In addition, pressure and threats provide an easy way to rationalise unethical behaviour (e.g. bribery). I had to do it so I would not lose my job. I had to do it to protect my department. I had to do it to help my organisation.
Similarly, it is also found that people’s willingness to cheat and bend (or break) the rules is greater when they experience an intense level of competition. This could be in the form of competition against other companies but also internally between different departments or teams.
Most of us sincerely think that we act ethically at home and at work. The only problem is that how we perceive our own behaviour and how it unfolds rarely paint the same picture.
One of the reasons for this is that unethical behaviour does not occur abruptly overnight but instead occurs more gradually over time.
With each unethical action, we increase the likelihood of performing a higher number of unethical actions that also become increasingly serious. We move our ethical boundaries one small step at a time so that our self-image is not disrupted too much.
Under the right circumstances, the vast majority of us choose to do unethical things. And that says something important about what efforts should be put in place to create an ethical organisation (and reduce the risk of major ethical scandals). It is not enough to look for “the unethical individual” although individual traits also play a role. We also need to focus on the situation. That is, how we can implement decision-making processes that make it harder to rationalise unethical decisions.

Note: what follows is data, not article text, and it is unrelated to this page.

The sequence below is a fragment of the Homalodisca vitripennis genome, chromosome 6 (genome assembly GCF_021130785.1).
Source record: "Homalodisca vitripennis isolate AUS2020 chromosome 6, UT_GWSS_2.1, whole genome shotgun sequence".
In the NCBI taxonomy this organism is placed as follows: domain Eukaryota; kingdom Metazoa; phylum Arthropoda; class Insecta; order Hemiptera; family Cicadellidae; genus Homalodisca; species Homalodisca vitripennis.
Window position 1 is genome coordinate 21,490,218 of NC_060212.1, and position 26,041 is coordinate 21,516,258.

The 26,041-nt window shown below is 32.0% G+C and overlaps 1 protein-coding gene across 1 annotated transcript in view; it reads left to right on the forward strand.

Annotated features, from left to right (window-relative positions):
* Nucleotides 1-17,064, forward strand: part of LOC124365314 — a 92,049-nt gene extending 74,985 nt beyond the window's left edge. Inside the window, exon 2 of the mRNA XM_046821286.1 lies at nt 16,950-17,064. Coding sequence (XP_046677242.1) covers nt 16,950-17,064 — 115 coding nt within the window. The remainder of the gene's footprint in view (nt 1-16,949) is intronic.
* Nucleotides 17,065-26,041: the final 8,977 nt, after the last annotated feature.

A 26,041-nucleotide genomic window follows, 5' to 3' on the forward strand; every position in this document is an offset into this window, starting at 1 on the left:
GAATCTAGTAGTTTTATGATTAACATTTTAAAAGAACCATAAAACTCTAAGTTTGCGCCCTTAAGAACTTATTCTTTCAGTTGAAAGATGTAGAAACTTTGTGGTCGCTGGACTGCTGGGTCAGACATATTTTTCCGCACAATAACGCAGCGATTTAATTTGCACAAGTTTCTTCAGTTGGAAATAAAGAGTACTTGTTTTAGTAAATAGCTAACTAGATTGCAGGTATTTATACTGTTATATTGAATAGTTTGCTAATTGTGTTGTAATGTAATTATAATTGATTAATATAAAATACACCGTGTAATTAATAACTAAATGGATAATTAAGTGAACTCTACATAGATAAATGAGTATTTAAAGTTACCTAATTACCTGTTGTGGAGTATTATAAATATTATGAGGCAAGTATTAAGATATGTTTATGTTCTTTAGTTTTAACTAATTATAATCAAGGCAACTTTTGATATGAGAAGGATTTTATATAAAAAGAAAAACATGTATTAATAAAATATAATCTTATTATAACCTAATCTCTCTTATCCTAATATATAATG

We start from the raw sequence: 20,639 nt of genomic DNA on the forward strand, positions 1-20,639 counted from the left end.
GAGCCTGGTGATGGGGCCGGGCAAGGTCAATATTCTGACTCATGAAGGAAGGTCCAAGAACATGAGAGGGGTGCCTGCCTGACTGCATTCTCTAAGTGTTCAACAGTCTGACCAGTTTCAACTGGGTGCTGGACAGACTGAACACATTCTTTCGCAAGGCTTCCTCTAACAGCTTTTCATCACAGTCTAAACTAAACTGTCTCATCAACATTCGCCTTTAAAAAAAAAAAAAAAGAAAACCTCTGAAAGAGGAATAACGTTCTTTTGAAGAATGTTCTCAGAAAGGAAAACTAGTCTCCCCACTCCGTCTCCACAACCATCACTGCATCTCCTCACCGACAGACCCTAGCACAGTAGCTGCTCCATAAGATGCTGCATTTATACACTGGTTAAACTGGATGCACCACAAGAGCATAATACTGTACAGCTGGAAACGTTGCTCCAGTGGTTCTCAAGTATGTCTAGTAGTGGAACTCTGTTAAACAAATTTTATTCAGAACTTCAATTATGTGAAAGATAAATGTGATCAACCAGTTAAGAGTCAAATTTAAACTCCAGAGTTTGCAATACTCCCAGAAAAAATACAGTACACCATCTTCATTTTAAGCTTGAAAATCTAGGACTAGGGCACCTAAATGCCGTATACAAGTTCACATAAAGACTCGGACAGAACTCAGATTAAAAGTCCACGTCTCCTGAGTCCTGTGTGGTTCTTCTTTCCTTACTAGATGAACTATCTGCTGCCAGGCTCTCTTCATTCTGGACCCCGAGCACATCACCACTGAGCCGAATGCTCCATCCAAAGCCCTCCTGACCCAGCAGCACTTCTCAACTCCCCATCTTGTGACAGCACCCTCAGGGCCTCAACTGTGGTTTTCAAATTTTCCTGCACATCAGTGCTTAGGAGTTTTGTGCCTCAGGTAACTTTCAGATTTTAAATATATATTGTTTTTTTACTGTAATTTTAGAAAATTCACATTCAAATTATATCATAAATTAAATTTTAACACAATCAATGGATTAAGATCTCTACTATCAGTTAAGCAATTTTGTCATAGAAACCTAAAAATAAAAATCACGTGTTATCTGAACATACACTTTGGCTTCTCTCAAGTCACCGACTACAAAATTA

Additionally, it says something important about the conditions under which ethical efforts work: most employees do not (necessarily) consider themselves to be in the target group for receiving information about ethical behaviour. They already perceive themselves as highly ethical individuals. And that has a big impact on how we plan and communicate our ethical efforts.
Our ethical initiatives can quickly become points of frustration for employees. There is a risk that we introduce or signal new controls that lead to reactance amongst employees – and maybe even resistance, which ultimately creates more problems than ethical behaviour.
When we communicate our efforts, it is therefore crucial that we create an attractive receiver position in line with the employees’ self-image. This can be achieved by communicating that we essentially are ethical people, but that we in some situations may need help remembering how best to navigate ethically. Your initiative should never blame but rather help employees stay safe and stay good.
Does your ethical code of conduct work?
For most organisations, the answer is no. Here is what we suggest you do.
Jacobsen, C. and Fosgaard, T. R. and Pascual‐Ezama, D. (2018). Why Do We Lie? A Practical Guide to the Dishonesty Literature. Journal of Economic Surveys, Vol. 32, Issue 2, pp. 357-387, 2018. http://dx.doi.org/10.1111/joes.12204
Bazerman, M. & Gino, F. (2012). Behavioral Ethics: Toward a Deeper Understanding of Moral Judgment and Dishonesty. Annual Review of Law and Social Science 8(1):85-104. https://doi.org/10.1146/annurev-lawsocsci-102811-173815
Product complexity management
Gaining a competitive advantage by managing and governing complexity.
Implement Consulting Group